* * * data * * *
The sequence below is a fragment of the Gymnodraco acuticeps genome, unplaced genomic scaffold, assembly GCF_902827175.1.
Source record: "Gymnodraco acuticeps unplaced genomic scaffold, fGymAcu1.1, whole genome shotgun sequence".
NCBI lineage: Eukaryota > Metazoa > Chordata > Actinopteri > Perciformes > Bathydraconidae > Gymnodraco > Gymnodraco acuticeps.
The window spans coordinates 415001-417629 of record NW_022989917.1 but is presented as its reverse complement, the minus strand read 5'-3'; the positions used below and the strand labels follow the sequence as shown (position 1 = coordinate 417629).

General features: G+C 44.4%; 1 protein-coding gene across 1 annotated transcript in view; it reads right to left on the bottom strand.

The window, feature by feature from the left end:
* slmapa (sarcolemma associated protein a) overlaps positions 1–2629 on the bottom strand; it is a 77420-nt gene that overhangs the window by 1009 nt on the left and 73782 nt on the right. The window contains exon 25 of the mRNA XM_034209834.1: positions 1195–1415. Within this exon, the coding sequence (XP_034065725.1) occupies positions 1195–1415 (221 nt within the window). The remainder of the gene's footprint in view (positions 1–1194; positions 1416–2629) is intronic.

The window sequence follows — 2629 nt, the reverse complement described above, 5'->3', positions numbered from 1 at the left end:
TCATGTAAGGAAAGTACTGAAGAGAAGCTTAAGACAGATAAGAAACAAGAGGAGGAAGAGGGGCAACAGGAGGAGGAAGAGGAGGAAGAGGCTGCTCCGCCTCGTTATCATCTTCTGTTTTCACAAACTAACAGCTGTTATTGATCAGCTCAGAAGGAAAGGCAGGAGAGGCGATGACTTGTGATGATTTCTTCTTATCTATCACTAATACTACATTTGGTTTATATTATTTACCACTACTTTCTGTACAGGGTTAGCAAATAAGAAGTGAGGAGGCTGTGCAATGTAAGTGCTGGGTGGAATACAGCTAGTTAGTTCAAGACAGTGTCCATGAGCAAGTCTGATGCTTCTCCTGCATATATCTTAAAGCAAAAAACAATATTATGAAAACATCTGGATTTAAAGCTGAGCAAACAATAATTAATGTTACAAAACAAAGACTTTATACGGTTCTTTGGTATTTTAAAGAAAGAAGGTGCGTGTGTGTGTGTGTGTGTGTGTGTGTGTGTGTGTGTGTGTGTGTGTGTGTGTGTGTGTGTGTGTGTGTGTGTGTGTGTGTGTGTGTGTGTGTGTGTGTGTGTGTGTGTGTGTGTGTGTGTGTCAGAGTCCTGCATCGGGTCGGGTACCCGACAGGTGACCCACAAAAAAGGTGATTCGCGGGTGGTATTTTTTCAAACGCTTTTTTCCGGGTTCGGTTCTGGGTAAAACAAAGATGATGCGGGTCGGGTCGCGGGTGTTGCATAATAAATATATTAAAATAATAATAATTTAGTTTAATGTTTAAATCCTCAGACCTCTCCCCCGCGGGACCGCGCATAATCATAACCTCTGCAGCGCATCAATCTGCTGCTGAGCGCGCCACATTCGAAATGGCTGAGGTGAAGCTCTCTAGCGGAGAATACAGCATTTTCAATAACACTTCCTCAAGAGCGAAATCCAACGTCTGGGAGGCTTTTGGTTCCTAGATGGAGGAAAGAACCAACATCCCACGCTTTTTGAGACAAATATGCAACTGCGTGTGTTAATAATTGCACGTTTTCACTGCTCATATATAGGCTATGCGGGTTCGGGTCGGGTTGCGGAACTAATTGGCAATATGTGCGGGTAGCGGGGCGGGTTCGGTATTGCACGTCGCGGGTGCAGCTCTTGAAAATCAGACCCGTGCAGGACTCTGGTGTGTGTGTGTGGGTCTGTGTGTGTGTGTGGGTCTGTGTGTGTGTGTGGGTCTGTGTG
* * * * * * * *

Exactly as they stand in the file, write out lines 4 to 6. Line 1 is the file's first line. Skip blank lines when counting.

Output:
The window spans coordinates 415001-417629 of record NW_022989917.1 but is presented as its reverse complement, the minus strand read 5'-3'; the positions used below and the strand labels follow the sequence as shown (position 1 = coordinate 417629).

General features: G+C 44.4%; 1 protein-coding gene across 1 annotated transcript in view; it reads right to left on the bottom strand.

The window, feature by feature from the left end: